Alan jumps in, “Since we never thought we were going to make a living doing this, we never worried about making it accessible for everybody. If we believe in what we play, then we’ll turn on those with a like mind.”

Mike then adds, “The material has texture and layers you have to meet halfway; the listener brings their baggage, and we bring ours and we commune. It’s not just a hook with an easy beat. We have never tried to force-feed our listeners—it is what it is, take it or leave it.”

Heading home, the conversation shifts to their kids and it becomes obvious that for this group, everything is about family. Although Pete and Mike both live in Toronto, Margo spends most of her free time on the farm outside the city, and Alan lives on Vancouver Island—so this gathering is not only a photo shoot, but a mini family reunion. That these siblings still love being together after nearly 20 years as a band is astounding.

This is immediately apparent on walking into Margo’s 100-year-old farmhouse. The home is so full of light, life and commotion that you have to brace yourself before being knocked over by the welcoming committee of Achilles and Drusilla, her Rhodesian Ridgebacks. The embraces are plentiful, but the highlight comes via the bluebird eyes, flash-blond hair and cherubic cheeks of Margo’s recently adopted son, Edward. She’s a glowing mother, but the cooing and cuddling gets put on hold. The photographer is ready to begin.

Although officially spring, it’s snowy and cold as the band trudges out to the massive barn that sits atop 100-plus acres of fertile earth bordered by a glass-clear stream. Though beautiful, the conditions aren’t ideal for hours of posing for the camera. But, you wouldn’t know it from the laughing that starts as soon as the photographer positions the band in order to capture that moment of press-packet perfection.

Pete suggests he do the “squat with ground contemplation.”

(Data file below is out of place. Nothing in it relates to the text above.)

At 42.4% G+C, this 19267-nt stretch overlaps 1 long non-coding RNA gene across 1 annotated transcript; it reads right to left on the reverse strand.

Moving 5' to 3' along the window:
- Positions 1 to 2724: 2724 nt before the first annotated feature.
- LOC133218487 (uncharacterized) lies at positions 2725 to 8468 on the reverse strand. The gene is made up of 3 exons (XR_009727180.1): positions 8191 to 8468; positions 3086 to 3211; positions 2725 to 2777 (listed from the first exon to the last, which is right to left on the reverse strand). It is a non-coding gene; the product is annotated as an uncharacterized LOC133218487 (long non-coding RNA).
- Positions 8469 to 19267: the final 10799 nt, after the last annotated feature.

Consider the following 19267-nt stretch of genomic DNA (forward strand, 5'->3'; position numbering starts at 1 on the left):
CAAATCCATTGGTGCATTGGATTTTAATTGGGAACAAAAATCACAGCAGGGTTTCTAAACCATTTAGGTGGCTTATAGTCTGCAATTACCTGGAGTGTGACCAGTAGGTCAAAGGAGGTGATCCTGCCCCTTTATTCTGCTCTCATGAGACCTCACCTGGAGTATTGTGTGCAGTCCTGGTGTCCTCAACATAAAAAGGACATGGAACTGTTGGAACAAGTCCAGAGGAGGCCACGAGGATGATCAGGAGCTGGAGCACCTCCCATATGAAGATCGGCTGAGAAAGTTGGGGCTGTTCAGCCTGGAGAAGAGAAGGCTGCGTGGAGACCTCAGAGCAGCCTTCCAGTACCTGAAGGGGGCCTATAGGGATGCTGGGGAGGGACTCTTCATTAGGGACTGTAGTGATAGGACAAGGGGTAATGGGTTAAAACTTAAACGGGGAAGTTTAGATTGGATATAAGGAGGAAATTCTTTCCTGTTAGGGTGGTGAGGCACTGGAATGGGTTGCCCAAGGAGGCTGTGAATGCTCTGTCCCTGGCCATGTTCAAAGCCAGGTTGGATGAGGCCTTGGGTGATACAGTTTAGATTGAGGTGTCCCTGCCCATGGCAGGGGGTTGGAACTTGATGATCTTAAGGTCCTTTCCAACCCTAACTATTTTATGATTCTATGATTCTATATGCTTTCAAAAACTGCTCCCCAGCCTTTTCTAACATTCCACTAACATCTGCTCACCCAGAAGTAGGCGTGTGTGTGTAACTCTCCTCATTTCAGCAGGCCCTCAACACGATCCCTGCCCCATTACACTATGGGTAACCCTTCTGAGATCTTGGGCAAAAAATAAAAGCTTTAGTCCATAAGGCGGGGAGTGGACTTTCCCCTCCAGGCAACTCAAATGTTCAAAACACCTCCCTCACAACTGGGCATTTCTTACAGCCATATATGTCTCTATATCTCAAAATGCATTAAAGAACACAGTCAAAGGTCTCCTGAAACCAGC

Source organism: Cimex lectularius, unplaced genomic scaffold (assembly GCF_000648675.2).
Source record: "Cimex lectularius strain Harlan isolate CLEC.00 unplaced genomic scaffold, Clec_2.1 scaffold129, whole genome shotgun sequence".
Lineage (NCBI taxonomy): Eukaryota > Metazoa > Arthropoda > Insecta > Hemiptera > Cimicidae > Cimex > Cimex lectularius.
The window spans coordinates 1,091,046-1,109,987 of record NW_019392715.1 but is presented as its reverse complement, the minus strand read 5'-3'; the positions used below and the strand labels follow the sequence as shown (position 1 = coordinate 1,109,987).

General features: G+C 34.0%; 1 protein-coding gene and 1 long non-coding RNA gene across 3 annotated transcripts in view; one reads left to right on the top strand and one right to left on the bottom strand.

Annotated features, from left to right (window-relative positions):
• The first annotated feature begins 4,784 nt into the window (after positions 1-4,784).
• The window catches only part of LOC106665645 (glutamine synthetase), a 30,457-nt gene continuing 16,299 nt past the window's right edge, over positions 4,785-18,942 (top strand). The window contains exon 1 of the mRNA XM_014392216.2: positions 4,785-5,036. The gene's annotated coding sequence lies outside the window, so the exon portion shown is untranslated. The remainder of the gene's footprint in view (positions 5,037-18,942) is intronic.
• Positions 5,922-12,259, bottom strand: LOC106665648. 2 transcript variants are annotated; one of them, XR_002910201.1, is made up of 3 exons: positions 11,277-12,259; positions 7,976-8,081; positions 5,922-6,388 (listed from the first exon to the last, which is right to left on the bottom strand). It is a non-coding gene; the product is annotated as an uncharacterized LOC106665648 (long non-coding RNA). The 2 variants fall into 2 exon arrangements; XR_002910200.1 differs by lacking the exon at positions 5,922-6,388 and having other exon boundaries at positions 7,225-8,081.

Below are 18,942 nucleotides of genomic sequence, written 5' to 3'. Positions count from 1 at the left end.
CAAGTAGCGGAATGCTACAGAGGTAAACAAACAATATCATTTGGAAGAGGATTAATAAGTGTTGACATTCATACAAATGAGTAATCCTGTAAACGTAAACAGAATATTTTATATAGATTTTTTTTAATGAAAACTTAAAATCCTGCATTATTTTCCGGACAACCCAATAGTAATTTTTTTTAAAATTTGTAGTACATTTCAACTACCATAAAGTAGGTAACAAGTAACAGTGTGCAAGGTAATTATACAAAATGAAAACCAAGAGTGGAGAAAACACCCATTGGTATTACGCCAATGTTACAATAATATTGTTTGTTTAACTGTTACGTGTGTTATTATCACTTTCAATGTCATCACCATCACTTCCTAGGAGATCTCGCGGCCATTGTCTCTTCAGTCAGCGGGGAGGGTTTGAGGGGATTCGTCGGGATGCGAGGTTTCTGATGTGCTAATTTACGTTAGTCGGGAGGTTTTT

Mike says, “I’ll give the far-horizon stare.”

In response Alan mockingly complains, “That’s the bass player stare! Damn, I guess I’ll go with the foreground blurry-guy thing.”

Margo, hands in pockets, adds, “Watch the profile shot; I got a big nose.”

Even with snow whipping their faces, the band knows this is part of the game so they do their best to oblige the photographer’s creative direction. But after a while, the shoot begins to drag, and Pete warns that the real parody begins when you run out of good backdrops and resort to “props”. Five minutes later, inside the barn, the photographer and her assistant start looking around for objects for Pete to hold. After a few chains, whips, and sheep jokes, Pete is handed an old plank of wood with a single nail through it. Two rolls later, before frostbite sets in and Pete starts wielding his prop with impatience, the photographer agrees to a break. Just as all the coats and hats are put back on, the afternoon sun pours through the cracks in the barn like a river breaching a dam. The photographer doesn’t even have to ask; the band is already positioning for the optimal shot. They’re pros, and while dust motes twirl in the slanted light, they quell the shivering and pretend it’s really spring.

Once the shoot’s over—and we’ve downed a few beers and an incredible dish of pasta and salami mixed up by Chef Pete—Mike and I head to the farmhouse porch to let it all digest. When told that for some inexplicable reason the advance copy of One Soul Now only worked in my car, Mike nods. “Yeah, that’s our new marketing strategy. We figured that’s the optimal listening environment, no distractions.”

Witticisms aside, he’s right. While listening to the album late at night without disruption, it becomes clear that it exudes an aural vitality and confidence. Despite allusions to Steinbeck and Shakespeare, Mike has stripped away more than a few veils of narrative cloaking, so much so that you wonder if everything is all right in his world.

“Generally, I am happy; it’s just as you grow older relationships become more confused—not just with our spouses and kids, but with our place in the world. … there is a certain comfort in my chaos, knowing I have no control over the unforeseen.”